og said...

this is why i bobbed the beavertail off my old frankencolt. It used to leave the web of my hand looking like meat. I hated shooting it. Now its ugly and worthless but i can shoot it all day. The smooth grips make a difference too.

Tango Juliet said...

The 30 lpi checkering on my CQB has yet to eat my hands up, but then, the fine stuff is more easily dinged up.

It would take quite a bit o' gun handling to build up the calluses necessary to withstand the 20LPI treatment. A shortcut would be to tape a wood rasp to steering wheels, door knobs, refrigerator door handles and beer bottles for several weeks before the school.

Jim said...

I prefer good old fashioned mild stippling.

If I could find a smithy to impress knurling on the frontstrap, along the lines of various tools such as centerpunches and the like, I'd think that even better.

Traction as opposed to abrasiveness, is the goal. Ditto Lorimor's "wood rasp" observation. 20 lpi is bordering on just exactly that.

If only someone would make some black wrinkle-paint with a Rockwell 68 hardness when dried?

Sunk New Dawn
Galveston, TX

cjrmultigun said...

No gloves. You can't shoot well with gloves on.

Have you considered a strip of 3M stair tread tape on the frontstrap?

Anonymous said...

Your original premise was and continues to be sound. Train like you fight. FWIW, even using a Glock 2nd Gen, your hands get beat up pretty bad at about 700 rounds and up. The gloves seem like the way to go, but I wonder about the difference in handling. Of course, August heat and January cold will make a difference too.

aczarnowski said...

That TFL thread is a great example of what I wish the internet was like all the time. If you have any other "classic" threads tucked away, I'd be interested. Kind of a leather bound TFL series.

Kudos for post scripting that thread five years later!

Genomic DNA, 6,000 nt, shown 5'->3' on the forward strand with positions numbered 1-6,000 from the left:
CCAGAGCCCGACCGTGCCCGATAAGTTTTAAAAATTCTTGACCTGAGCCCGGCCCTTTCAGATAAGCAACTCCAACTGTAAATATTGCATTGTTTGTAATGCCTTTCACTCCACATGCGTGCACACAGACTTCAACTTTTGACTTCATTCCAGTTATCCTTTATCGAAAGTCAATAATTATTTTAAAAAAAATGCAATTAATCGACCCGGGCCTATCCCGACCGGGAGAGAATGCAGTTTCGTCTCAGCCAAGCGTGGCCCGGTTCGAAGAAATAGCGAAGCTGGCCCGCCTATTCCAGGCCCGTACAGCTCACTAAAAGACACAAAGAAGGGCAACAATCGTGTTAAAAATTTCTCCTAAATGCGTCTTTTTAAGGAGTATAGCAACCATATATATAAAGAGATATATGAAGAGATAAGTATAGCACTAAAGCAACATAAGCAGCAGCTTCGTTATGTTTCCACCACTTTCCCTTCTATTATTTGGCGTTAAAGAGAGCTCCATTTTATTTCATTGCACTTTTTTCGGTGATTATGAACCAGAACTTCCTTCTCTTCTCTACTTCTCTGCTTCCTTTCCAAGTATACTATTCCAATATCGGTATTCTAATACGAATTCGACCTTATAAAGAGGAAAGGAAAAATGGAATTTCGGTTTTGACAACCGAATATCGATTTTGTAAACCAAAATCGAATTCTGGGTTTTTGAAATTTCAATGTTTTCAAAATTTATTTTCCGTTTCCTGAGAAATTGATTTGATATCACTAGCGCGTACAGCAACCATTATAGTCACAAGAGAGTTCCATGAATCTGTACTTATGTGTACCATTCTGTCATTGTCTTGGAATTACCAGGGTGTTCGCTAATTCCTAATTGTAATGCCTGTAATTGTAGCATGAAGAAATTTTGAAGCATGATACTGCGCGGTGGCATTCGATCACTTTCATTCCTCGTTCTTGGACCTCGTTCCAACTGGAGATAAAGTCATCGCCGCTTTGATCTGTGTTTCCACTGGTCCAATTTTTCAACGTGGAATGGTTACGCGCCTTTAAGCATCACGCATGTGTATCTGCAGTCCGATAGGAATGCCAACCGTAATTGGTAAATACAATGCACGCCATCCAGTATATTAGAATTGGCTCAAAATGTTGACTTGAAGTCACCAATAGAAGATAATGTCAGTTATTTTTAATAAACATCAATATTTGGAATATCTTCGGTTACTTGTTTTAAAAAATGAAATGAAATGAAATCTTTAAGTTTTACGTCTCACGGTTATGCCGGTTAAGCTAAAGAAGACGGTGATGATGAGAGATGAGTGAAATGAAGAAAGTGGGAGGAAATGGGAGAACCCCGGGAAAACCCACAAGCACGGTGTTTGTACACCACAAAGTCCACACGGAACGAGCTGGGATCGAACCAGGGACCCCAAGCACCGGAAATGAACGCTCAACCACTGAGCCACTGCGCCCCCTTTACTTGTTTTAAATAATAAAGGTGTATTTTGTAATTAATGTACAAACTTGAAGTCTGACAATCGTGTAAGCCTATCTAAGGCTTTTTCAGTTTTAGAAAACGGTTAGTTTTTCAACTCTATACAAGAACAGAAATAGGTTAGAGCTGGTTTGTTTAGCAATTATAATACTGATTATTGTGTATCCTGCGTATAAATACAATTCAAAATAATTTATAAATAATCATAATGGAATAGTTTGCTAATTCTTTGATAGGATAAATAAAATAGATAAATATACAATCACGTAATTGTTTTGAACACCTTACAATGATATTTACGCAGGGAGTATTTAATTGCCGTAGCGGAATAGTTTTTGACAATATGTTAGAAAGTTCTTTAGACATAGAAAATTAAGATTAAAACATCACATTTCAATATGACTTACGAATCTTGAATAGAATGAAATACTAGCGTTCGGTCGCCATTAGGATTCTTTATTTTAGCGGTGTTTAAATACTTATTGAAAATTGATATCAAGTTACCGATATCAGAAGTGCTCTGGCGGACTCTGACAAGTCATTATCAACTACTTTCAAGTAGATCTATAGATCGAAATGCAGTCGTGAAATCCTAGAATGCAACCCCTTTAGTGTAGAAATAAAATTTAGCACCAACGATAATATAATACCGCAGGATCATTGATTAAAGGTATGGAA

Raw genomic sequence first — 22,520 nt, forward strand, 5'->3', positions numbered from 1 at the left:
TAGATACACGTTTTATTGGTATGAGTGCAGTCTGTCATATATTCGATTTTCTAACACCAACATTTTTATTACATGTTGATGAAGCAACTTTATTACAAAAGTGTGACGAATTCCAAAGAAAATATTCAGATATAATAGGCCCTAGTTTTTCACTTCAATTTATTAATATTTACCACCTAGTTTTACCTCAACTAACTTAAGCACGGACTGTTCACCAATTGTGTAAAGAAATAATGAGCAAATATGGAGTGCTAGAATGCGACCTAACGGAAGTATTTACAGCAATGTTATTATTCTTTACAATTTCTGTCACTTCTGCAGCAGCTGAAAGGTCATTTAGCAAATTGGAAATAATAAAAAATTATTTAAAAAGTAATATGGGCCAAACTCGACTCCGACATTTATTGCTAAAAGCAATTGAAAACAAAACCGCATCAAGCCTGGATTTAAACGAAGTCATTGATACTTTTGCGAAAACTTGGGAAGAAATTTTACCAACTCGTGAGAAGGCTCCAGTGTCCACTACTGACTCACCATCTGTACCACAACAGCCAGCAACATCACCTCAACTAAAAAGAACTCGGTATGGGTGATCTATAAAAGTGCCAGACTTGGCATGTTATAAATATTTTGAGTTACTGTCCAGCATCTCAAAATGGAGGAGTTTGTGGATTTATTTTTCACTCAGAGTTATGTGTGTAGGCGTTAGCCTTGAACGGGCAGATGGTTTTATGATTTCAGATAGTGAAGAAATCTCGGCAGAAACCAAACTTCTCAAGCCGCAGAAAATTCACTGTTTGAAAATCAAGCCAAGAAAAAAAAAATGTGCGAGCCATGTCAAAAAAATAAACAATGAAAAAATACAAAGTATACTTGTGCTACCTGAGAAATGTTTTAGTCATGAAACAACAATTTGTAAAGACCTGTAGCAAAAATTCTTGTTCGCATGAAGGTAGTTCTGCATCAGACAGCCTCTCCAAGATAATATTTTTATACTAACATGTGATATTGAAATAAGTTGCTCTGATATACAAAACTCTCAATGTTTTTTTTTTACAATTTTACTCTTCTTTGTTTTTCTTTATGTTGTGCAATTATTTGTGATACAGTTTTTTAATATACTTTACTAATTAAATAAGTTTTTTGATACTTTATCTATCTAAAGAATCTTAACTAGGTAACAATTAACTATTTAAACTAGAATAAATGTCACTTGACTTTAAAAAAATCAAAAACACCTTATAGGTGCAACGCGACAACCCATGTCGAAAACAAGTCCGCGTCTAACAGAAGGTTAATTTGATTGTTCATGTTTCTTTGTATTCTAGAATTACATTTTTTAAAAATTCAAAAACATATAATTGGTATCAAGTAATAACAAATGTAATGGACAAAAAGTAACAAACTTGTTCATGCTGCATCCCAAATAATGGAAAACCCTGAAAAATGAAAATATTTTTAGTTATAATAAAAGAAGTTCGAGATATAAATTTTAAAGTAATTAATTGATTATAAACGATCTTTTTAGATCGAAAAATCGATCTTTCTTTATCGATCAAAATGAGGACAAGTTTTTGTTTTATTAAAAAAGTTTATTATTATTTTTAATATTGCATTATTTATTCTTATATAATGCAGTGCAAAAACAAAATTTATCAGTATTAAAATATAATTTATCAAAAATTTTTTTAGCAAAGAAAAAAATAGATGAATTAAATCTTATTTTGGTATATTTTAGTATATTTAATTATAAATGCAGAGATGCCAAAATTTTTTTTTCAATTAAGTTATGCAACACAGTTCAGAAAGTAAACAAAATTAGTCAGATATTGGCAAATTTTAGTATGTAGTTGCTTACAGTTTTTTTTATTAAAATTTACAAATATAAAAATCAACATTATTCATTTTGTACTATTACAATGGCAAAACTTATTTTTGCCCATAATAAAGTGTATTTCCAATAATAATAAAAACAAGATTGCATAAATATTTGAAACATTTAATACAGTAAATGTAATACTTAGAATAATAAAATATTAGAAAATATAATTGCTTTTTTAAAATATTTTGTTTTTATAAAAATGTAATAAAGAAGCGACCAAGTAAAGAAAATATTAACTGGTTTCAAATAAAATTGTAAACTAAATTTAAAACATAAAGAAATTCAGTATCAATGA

perlhaqr said...

Couldn't you just dress the top of the checkering lightly with a file? Or is the gun blued? (Not that that's a complete deal killer, just makes finishing harder.)

Anonymous said...

Ever notice how honest labor builds up a bit of callus on one's hands?

:), :), :)


SordidPanda said...

Ideally the gun you want to carry is the gun you want to train with.

But we don't live in an ideal world, and the bandaid is a good way to train hard with a weapon that you aren't going to shoot 700 rounds through in an encounter.

Matt G said...

I'm a fan of moleskin to the part of the hand with the problem. Instant "callous."

I'm also in agreement with you that there's a difference between range sessions, carrying, and pound-pound-pounding the hell out of a round count. That's not a real-world activity (until the Zombies Rise).

Tam said...

This was the first time I'd ever gotten a raw spot on my dominant thumb from reapplying a 1911 safety. The funny thing is that I have a small callous in that exact spot... from reading. It's right where your thumb rubs a paperback or softcover if you're reading it one handed while sipping a beer and smoking a cigarette on the front porch, and I do a LOT of that.

FatWhiteMan said...

Yup. I learned after my first day at TDI to always have bandaids and mole-skin in the range bag. I also have tennis wrist bands to help keep the sweat away from my palms.

Rick R. said...

Selective relief of the checkering can work wonders. Something I learned my first summer of carrying a Colt IWB under an untucked shirt and no T-shirt (along with, "Always buy stainless" {grin}).

I left the right grip panel sharp, then relieved the checkering on the left grip panel in a diagonal down to the medallion. Instant relief from hide abrasion while carrying, no effect on grip (as the checkering bits I relieved weren't really contributing anything significant).

A similar solution for the bottom of your frontstrap would probably work well. Likewise, large, but not pointy checkering works pretty well. But my favorite is stippling.

Tam said...

Rick R.,

I'm not going to do that, because the only time it's ever bothered me it two days into a shooting class.

If I'm ever in a two-day gunfight that involves a couple hundred presentations, I'll think about filing down the checkering. 'Til then, I'll go with band-aids during class.